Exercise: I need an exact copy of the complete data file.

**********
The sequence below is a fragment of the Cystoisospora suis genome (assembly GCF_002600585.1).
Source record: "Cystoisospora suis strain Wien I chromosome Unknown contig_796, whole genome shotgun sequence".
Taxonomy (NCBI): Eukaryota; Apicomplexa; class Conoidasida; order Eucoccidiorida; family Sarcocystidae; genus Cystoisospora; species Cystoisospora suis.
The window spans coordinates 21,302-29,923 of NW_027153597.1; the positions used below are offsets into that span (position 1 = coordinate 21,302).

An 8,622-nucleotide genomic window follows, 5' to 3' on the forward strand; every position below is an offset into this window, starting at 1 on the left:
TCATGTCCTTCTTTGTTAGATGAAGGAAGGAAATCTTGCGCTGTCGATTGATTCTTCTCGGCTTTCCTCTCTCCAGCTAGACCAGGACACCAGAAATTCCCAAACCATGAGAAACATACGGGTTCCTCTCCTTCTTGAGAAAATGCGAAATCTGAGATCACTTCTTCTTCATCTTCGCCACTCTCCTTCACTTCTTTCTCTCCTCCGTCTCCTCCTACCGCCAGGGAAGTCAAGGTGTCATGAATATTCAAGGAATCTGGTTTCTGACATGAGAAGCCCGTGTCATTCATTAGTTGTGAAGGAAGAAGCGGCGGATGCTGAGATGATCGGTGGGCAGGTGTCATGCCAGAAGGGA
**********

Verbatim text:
The sequence below is a fragment of the Cystoisospora suis genome (assembly GCF_002600585.1).
Source record: "Cystoisospora suis strain Wien I chromosome Unknown contig_796, whole genome shotgun sequence".
Taxonomy (NCBI): Eukaryota; Apicomplexa; class Conoidasida; order Eucoccidiorida; family Sarcocystidae; genus Cystoisospora; species Cystoisospora suis.
The window spans coordinates 21,302-29,923 of NW_027153597.1; the positions used below are offsets into that span (position 1 = coordinate 21,302).

An 8,622-nucleotide genomic window follows, 5' to 3' on the forward strand; every position below is an offset into this window, starting at 1 on the left:
TCATGTCCTTCTTTGTTAGATGAAGGAAGGAAATCTTGCGCTGTCGATTGATTCTTCTCGGCTTTCCTCTCTCCAGCTAGACCAGGACACCAGAAATTCCCAAACCATGAGAAACATACGGGTTCCTCTCCTTCTTGAGAAAATGCGAAATCTGAGATCACTTCTTCTTCATCTTCGCCACTCTCCTTCACTTCTTTCTCTCCTCCGTCTCCTCCTACCGCCAGGGAAGTCAAGGTGTCATGAATATTCAAGGAATCTGGTTTCTGACATGAGAAGCCCGTGTCATTCATTAGTTGTGAAGGAAGAAGCGGCGGATGCTGAGATGATCGGTGGGCAGGTGTCATGCCAGAAGGGA